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Visa Las Vegas!

The casino capital has relaxed its immigration laws to ease teacher shortages - and other states are following suit. Should Britain brace itself for an exodus? Martin Whittaker reports.

While the United States has been in the grip of an economic downturn, Las Vegas doesn't seem to have noticed. The casino capital is still booming, making Clark County, Nevada, the fastest-growing school district (equivalent of our local education authority) in the US.

"We have no state income tax, we have sunshine 340 days of the year and our cost of living is quitereasonable," says Dr George Anne Rice, in charge of human resources for the district's schools.

"People have been moving here because it's such a goodenvironment . We need at least 1,600 new teachers annually - we'll have opened 16 new schools this year."

One response to this need for teachers has been to look abroad. Clark County's public (state) schools have won a change in the law which previously allowed them to hire only home-grown teachers. Now, for shortage subjects they are allowed to take on people from abroad with special visas. These allow immigrants to work in the US for up to six years.

In the next decade, it is estimated that the country's schools will need to find a 2.2 million teachers. A crisis on this scale has been prompted by a growth in school rolls, teacher retirement, a high attrition rate among teachers, particularly in urban schools, and a policy drive in some states to reduce class sizes. As in Britain, shortage subjects include maths, science and foreign languages.

So, what if more American states begin to look abroad for teachers and immigration services respond to their needs? Some fear that what is just a ripple across the Atlantic could become a tidal wave here.

If immigration is relaxed, even to let only a small percentage offoreign teachers into the US, it could worsen Britain's recruitment crisis: the idea of spending a couple of years in America would become an attractive proposition to young teachers. The situation has not gone unnoticed here.

"They want something like 250,000 teachers a year in North America between now and the end of the decade," says Professor John Howson, the TES columinist and recruitment expert. "Even if they want to source just 1 per cent of that from overseas, that's 2,500.

"If they wanted to source half of that from English-speakingcountries and the other half from Hispanic, we could be looking at up to 1,000 teachers disappearing from the UK to North America. And you have to remember that we have an infrastructure capable of doing that through supply agencies."

David Haselkorn, president of Recruiting New Teachers Inc., a non-profit-making organisation set up in the 1980s to raise the esteem of the profession, says: "Some states feel the pinch particularly severely, especially states that are having population growth or significant population change."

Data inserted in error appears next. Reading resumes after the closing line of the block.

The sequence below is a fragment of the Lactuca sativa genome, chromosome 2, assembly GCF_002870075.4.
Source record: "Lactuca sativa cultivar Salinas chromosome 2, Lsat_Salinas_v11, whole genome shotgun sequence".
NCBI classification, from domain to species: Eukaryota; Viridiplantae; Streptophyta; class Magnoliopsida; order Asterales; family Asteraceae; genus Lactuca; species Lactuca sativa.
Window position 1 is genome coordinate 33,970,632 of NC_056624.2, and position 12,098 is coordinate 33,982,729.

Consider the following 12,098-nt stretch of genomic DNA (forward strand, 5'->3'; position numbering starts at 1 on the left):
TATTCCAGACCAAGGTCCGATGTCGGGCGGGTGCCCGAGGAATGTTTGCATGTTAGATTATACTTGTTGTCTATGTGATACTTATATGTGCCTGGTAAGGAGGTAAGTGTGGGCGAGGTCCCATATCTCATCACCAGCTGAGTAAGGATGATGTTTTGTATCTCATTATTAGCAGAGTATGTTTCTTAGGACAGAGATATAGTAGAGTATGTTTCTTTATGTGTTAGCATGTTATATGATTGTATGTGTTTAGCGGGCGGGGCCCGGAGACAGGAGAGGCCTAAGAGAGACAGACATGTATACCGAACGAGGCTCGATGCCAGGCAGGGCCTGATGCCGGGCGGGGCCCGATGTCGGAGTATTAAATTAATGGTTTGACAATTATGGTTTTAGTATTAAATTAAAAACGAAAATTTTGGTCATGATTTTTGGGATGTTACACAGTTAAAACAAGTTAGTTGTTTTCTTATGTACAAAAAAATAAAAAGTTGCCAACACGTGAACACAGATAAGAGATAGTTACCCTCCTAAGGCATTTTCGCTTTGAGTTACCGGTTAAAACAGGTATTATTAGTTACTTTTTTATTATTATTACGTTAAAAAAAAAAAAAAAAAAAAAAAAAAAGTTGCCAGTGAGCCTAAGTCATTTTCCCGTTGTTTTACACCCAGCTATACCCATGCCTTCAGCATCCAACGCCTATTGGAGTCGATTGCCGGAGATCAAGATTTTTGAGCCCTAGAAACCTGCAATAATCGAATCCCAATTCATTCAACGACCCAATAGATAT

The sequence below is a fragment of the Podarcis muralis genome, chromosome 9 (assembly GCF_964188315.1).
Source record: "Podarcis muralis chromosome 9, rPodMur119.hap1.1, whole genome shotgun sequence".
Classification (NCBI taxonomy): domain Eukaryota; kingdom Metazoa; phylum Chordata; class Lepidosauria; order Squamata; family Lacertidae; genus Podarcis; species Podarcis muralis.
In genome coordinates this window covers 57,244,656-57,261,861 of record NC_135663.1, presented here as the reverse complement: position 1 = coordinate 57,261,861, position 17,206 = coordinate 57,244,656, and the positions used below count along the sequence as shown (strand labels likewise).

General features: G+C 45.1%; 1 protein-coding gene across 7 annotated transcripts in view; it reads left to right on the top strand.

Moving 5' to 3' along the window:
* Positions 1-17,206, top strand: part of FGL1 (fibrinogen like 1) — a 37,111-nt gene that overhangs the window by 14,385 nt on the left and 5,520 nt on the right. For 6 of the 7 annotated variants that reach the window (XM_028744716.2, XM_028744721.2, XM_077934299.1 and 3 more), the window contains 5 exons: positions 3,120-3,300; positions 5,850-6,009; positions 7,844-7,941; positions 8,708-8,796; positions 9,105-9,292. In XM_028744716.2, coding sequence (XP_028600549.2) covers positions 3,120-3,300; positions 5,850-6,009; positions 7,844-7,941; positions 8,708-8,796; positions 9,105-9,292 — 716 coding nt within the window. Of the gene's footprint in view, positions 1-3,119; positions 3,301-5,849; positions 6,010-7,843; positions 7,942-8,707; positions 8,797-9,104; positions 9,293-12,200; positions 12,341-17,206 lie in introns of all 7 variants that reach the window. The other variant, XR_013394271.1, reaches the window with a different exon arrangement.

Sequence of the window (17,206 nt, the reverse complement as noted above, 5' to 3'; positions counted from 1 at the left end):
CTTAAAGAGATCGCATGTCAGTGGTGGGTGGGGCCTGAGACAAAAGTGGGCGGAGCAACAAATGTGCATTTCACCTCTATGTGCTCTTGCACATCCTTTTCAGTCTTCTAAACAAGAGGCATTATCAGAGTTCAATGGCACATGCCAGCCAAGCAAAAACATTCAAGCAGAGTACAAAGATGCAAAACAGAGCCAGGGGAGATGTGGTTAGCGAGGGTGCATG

Las Vegas, California, Texas, Florida, North Carolina and New York are suffering. Those in urban, low-income areas with high ethnic minority populations are being hit the hardest.

"We have this pernicious practice in the US of placing our leastexperienced and often least qualified teachers in our most challenging classrooms and leaving them to sink or swim. That's one of the key factors of new-teacher attrition."

But America is responding to the situation with measures that include grants to states or school districts to help them recruit, and the Troops to Teachers programme in which former military personnel are encouraged into the classroom - a policy that's a particular favourite of President George Bush and his wife.

Some areas are actively recruiting teachers abroad with help from the immigration authorities. Chicago has set up the Global Educators Outreach programme, inpartnership with the Immigration and Naturalisation Services and the US Department of Labour.

Chicago Public Schools sponsors candidates from abroad by petitioning the immigration service for a temporary work authorisation visa. The programme has brought inquiries from school districts across the US wishing to follow suit.

"Is essence, we have globalised our teacher recruitment effort," says Carlos Ponce, head of human resources for Chicago Public Schools. "We have taken a page out of the book of the private sector.

"When the pharmaceutical or engineering industry is having trouble finding candidates, they get special visas from the federal government to allow them to bring in specialists from other countries. That's never been done ineducation before, and we started it."

Foreign recruitment has tended to focus on Spain, the Phillipines and South America, targeting bi-lingual teachers. Britain is less of a target, says David Haselkorn - because it's recognised that we have our own recruitment crisis.

Emma Westcott, policy adviser for General Teaching Council in England, says: 'The council isconscious that in the global teacher market, it is possible to be apredator one minute and prey the next. We should set an example in responsible and ethical overseas recruitment and hope that other countries will follow it when they're recruiting here."

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